Brian Kennedy, director of [auth] the Toledo Museum of Art, poses in front of a portrait of French Impressionist Edouard Manet, Wednesday, Oct. 3, 2012, in Toledo, Ohio. An exhibition of Manet’s works opened this month and runs through the end of the year before moving onto the Royal Academy of Arts in London. (AP Photo/John Seewer)
TOLEDO, Ohio (AP) — Long before smartphones turned so many of us into amateur photographers and revolutionized how we depict each other through social media, there were the works of French Impressionist Edouard Manet.
Known for portraits of friends and celebrities of his era, the painter often called “the first modern artist” came of age during the mid-1800s when photography first became available to the public. He even kept his own collection of photos of the subjects he painted.
Manet’s portraits and how they were influenced by photography are the focus of “Manet: Portraying Life” at the Toledo Museum of Art, the only U.S. museum to host the exhibition before it moves to The Royal Academy of Arts in London next winter.
The show that opened this month and runs through the end of the year features 40 paintings from public and private collections, including some of his best-known works. Instead of assembling a retrospective of Manet’s works, the two museums chose portraits that would open the discussion of what impact photography had on Manet’s paintings.
“We’re not suggesting an exact reliance on photography, but this was a new medium in the era that he’s painting and it was very important,” said co-curator Lawrence Nichols.
It is the first time a Manet (1832-1883) exhibit has looked solely at his portraits, said Nichols, the museum’s curator of European and American painting and sculpture before 1900. The museum’s own collection includes Manet’s portrait of a childhood friend who wrote extensively about the artist.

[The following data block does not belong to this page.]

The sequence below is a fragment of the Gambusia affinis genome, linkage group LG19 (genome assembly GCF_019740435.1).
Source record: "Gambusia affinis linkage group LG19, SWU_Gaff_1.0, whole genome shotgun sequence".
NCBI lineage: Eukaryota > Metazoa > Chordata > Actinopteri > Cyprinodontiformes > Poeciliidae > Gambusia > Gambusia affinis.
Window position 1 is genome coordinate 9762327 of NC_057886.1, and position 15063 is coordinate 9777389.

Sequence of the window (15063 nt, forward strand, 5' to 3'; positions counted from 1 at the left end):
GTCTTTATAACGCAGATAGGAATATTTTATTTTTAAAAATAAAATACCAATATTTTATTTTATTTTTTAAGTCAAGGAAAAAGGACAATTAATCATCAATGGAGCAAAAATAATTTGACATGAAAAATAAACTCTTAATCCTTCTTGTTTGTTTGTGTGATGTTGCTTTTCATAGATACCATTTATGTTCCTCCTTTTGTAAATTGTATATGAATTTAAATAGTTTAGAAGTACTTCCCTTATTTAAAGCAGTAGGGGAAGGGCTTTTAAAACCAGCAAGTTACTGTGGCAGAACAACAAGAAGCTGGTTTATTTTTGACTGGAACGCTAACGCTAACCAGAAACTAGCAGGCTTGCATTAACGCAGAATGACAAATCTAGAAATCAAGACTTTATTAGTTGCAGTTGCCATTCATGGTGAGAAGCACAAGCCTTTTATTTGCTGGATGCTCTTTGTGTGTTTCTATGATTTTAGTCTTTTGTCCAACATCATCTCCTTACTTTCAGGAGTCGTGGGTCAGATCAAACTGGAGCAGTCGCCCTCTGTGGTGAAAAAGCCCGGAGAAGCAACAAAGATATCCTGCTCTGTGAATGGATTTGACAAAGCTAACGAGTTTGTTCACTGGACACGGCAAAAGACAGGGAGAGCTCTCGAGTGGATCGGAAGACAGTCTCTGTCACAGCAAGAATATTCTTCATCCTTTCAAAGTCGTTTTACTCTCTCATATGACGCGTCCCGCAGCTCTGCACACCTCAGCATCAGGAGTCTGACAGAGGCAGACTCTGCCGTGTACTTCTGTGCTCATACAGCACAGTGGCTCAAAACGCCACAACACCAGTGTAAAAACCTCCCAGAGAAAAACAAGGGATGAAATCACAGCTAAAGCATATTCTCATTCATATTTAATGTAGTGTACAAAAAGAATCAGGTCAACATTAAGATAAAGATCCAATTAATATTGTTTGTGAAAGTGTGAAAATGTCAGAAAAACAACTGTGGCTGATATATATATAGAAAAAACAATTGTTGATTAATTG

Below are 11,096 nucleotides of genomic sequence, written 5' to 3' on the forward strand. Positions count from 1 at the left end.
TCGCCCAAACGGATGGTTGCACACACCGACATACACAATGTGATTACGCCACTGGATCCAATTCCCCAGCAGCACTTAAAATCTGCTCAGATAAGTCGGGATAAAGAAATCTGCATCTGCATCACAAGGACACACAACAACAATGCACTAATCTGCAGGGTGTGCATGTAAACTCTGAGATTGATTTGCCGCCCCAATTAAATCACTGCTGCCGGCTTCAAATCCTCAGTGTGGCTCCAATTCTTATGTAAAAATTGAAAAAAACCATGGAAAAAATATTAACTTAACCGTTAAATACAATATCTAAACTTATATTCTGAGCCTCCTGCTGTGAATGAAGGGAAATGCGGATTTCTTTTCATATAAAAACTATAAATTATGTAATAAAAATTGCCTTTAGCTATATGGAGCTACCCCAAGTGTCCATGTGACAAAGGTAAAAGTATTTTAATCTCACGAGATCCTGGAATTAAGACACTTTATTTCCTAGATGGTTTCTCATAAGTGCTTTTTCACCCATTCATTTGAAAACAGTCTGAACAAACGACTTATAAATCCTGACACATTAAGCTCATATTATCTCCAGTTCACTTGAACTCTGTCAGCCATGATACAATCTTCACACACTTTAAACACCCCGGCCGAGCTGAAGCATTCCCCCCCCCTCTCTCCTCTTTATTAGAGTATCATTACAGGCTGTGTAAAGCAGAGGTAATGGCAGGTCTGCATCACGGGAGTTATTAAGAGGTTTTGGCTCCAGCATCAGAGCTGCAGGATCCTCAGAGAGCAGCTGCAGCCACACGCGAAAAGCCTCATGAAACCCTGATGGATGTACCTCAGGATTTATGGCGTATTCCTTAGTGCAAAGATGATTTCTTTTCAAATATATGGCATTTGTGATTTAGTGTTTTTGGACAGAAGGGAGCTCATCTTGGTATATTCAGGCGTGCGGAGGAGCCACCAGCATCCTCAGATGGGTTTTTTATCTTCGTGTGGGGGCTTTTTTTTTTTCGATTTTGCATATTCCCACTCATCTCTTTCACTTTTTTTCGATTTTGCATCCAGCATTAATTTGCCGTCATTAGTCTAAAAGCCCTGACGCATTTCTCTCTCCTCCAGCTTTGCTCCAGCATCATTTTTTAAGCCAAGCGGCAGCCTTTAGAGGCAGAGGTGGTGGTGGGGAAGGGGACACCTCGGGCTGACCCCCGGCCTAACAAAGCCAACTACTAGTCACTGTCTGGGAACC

The works include straight forward portraits of men in top hats and women in flowing dresses. There are others that illustrate the change in around his home in Paris, revealing social unrest and the Industrial Revolution.
Sprinkled throughout the exhibition are photos of his subjects — some are original and others are digitized from an album Manet kept — to give insight into how he interpreted them the people he painted. In one photo, the tie and beard of a man bears a noticeable similarity to one of his paintings.
“He had images in his life beyond the paintings he made,” Nichols said.
About half of Manet’s entire works, which rank among the greatest of the Impressionist movement, were portraits or scenes from everyday life.
Some of the portraits in the show evoke the photos that we see today on social networking sites like Facebook — they’re small and straightforward yet reveal something personal about each subject.
And they reveal how we record and connect with each other.
The proliferation of images now is similar to what was happening during Manet’s time when the camera made portraits ubiquitous, he said.
These are ideas that the century-and-a-half old paintings can convey to a modern audience, Nichols said. “This is very much about 2012 and what it means to conceive of yourself, to be perceived by someone else,” he said.
Manet’s portraits are spread throughout eight galleries into the museum. The exhibit neatly flows into another show featuring nearly 100 mostly black and white photographs of Hollywood legends from the 1920s to the 1960s.
Outside the hall, there are 700 Facebook-like images of community members, museum volunteers and staff.
“These threads together make it very contemporary,” said Toledo Museum Director Brian Kennedy. “The prints and photos take us back literally through time to Manet. It covers all the various ways people use various media to represent each other.”